Different societies use the plant in varieties of ways. Some make decoctions of the bark, leaves and seeds. Others eat the raw fruits. It helps alleviate toothaches, relieve flatulence or gas (as carminative), or ease indigestion. Elsewhere people use it as a cure for cold and fever, asthma and bronchitis. It helps relieve painful varicose veins and rheumatism too, even cholera and dyspepsia.
In Meghalaya, they use Jaiur fruits to relieve toothaches and treat gum problems. They also combined with other herbs to cure smallpox. In Nagaland, they use the seed for indigestion and ailments of the stomach. The bark has deodorant, antiseptic and disinfectant properties. That makes it great for cleaning teeth.
Traditional medicine systems make use of the bark, seeds and fruits. The seeds are effective in relieving fever and dyspepsia; and the fruits help alleviate dental problems, removing scabies and eliminating roundworms. Below are some medicinal benefits of Szechuan pepper:
Seems like a tall order for such an unassuming plant. The reality is Winged Prickly Ash gives out essential oils with wide applicability.
The versatility of the plant is amazing. Every part of it is useful: roots, shoots, fruits, branches, flowers and leaves. The plant is so easy to grow and it is renewable many times over.
Scientists have done a good amount of biochemical research on the species. This includes research on seeds, bark, branches and leaves. The many compounds isolated have medicinal as well as non-medicinal uses.
Some compounds are:
The plant also contains nutrients, minerals and antioxidants that have incredible health benefits. Some components are vitamin A, potassium, manganese, iron, copper, zinc and phosphorus. From the bark come the alkaloid berberine, resins and volatile oils.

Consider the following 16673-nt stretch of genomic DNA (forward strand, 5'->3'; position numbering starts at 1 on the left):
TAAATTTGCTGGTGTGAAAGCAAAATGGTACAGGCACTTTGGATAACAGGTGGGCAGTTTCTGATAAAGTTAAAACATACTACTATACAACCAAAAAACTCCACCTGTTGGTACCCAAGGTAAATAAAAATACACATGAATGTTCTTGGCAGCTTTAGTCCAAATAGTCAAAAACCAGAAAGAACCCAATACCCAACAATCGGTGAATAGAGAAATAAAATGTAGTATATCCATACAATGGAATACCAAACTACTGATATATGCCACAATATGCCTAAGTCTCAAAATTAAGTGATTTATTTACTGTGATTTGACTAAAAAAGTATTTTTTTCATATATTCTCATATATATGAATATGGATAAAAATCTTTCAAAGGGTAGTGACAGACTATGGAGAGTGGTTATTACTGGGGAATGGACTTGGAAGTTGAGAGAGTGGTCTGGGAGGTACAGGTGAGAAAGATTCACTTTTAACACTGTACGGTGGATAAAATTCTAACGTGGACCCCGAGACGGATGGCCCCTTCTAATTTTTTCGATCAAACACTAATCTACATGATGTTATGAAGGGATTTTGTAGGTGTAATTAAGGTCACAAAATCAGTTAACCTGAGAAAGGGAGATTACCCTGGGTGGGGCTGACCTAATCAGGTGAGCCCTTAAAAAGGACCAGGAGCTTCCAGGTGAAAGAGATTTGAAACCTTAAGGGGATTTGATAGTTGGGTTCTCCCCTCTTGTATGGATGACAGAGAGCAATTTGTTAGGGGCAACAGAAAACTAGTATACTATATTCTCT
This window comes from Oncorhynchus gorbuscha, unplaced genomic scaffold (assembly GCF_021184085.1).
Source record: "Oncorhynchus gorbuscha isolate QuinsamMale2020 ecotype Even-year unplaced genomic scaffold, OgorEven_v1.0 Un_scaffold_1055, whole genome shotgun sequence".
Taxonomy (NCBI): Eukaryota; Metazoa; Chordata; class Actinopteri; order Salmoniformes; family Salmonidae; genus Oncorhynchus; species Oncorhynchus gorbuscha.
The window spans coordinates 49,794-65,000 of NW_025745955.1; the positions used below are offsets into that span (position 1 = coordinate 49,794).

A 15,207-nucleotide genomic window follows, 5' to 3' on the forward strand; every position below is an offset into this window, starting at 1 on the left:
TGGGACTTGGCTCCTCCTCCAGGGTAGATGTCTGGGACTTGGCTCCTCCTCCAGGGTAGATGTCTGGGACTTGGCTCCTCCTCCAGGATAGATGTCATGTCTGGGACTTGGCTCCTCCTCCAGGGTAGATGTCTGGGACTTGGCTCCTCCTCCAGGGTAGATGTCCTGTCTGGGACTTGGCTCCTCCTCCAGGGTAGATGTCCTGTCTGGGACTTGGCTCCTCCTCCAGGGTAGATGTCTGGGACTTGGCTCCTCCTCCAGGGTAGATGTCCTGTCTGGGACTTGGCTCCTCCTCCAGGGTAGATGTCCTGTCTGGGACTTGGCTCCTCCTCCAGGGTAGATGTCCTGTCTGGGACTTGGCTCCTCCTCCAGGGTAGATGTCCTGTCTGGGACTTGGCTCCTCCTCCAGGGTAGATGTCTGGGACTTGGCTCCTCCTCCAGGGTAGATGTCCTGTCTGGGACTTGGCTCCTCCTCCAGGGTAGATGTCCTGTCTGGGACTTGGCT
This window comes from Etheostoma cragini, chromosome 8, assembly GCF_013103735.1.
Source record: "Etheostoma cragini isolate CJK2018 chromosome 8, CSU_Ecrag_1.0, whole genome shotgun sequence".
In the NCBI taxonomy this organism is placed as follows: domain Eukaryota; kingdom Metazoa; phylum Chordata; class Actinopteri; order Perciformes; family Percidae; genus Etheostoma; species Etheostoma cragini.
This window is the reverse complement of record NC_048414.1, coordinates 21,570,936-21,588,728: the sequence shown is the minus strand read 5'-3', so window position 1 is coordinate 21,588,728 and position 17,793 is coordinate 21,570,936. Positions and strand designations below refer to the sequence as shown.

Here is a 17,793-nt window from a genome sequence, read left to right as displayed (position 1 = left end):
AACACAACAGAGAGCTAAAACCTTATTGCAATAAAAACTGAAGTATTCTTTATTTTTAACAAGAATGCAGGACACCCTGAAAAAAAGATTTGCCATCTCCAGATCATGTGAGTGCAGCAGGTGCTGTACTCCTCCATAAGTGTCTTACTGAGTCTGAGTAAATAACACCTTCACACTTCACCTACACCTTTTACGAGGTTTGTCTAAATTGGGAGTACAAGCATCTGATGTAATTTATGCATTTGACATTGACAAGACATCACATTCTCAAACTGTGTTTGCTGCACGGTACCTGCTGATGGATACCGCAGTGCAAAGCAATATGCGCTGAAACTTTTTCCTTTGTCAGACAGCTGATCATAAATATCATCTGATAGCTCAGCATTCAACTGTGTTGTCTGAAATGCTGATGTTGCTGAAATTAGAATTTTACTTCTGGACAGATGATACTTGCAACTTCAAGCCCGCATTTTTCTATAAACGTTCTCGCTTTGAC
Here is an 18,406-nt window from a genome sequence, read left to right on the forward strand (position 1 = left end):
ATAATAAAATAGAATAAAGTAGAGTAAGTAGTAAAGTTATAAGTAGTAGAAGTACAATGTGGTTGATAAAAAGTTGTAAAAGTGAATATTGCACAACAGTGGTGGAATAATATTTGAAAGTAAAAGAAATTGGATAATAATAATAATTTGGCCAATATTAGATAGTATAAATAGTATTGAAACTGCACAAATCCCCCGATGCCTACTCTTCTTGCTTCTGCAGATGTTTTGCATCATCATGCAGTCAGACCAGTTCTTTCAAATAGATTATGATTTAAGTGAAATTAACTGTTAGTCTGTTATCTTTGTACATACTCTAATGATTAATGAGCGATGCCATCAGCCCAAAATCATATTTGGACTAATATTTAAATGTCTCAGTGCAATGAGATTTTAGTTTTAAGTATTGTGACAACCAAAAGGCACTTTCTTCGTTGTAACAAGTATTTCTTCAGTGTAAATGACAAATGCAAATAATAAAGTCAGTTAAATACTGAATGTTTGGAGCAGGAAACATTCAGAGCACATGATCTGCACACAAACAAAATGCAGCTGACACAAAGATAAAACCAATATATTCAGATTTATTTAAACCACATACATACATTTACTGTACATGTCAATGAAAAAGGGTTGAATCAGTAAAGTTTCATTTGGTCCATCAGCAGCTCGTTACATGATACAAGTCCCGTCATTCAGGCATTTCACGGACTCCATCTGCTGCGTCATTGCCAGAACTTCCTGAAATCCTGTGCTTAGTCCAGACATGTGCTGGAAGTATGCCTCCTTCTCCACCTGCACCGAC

The carpels yield a volatile oil, resin, yellow acid. They also release xanthoxylin, a solid crystalline compound with a camphor odour. Zanthoxylum essential oil has yellow to olive-yellow colour. The odour is woody, pungent and mildly spicy, somewhat like green pepper.
Two main constituents of the essential oil are linalool and limonene. Linalool has anti-inflammatory, anti-epileptic, sedative, and analgesic properties. It also has anti-depressant, anti-psychotic and anxiolytic (anxiety-relieving) properties.
Medicine and food are not the only areas of use for Jaiur. The essential and volatile oils find wide uses in the perfume and hygiene products industry. The capability to dissolve oils and citrusy fragrance makes it ideal as compounds in cleaning solvents and scents.
Some important uses are:
Call it Winged Prickly Ash, Jaiur or Szechuan pepper its potential remains astonishing. It is also within reach and great for health and nutrition. Somehow it remains one of the most underutilised indigenous crops in existence. It is time to change all that now. That’s why we at Zizira keep bringing up treasures like these from the wild to present to you. Know more about us at www.zizira.com.